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Childhood Adversity and Depression

Jenneke E. Wiersma, PhDa,*

The link between childhood adversity and depression has been studied extensively.1–4 These studies have focused on a wide range of childhood experiences, including sexual abuse, physical abuse, emotional abuse, neglect, parental death, parental divorce, and other parental loss (such as placement in foster care). There is robust evidence that childhood adversity is associated with an increased risk of lifetime major depression in a dose-response manner1–4; the higher the number of childhood adversities an individual reported, the higher the probability of lifetime depression. In addition, childhood adversity has been linked to unfavorable clinical characteristics of depression, such as more comorbidity, earlier age at onset of depression, higher symptom severity, longer illness duration, and more relapses.3,5–7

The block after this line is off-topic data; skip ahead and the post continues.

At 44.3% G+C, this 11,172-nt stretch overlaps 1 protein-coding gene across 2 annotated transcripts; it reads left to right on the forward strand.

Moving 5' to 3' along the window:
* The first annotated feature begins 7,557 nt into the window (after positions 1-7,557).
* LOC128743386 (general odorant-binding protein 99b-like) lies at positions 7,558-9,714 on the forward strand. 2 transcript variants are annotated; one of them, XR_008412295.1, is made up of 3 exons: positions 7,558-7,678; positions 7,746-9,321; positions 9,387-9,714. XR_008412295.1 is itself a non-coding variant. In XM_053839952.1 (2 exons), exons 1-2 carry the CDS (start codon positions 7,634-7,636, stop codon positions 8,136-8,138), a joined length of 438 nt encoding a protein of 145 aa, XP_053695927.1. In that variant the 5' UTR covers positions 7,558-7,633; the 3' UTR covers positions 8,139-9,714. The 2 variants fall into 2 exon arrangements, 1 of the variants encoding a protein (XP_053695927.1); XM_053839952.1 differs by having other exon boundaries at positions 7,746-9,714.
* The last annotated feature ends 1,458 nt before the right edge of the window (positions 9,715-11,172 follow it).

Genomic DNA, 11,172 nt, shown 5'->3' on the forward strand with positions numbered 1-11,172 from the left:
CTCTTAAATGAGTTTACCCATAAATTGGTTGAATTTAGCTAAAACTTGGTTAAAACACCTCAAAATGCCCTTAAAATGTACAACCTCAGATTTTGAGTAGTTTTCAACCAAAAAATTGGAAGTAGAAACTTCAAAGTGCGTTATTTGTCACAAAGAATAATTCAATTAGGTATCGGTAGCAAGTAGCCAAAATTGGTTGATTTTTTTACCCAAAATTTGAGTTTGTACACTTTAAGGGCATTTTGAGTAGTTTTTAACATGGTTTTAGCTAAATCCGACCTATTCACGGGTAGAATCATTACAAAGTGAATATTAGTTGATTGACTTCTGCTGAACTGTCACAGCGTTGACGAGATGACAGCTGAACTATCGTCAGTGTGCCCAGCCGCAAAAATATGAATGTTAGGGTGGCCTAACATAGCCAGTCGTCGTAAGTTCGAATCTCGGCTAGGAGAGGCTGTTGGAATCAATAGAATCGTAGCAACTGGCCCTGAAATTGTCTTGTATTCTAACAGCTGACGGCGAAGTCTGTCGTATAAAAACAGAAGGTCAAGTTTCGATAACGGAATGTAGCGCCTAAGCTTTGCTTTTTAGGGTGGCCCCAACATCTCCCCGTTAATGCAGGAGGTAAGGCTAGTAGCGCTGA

Certain childhood adversities seem to have a greater impact on the development and course of depression than others.5–8 The different impact of childhood adversities has also been addressed in the National Comorbidity Survey Replication (NCS-R).2,6 Factor analysis grouped 12 childhood adversities into 2 categories: those reflecting “maladaptive family functioning” (sexual abuse, physical abuse, neglect, parental mental illness, parental substance abuse, criminal behavior, and domestic violence) and “other childhood adversities” (parental death, parental divorce, other parental loss, childhood physical illness, and family economic adversity). The report of multiple childhood adversities was the norm; 51.2% among those with death of a parent to 95.1% among those with neglect.2 Individuals in the “maladaptive family functioning” group were most vulnerable to develop and persist in depression. This supports the assumption that it is not a childhood adversity, per se, that elevates the risk of developing psychopathology, but rather the quality of the childhood home environment.2,6,9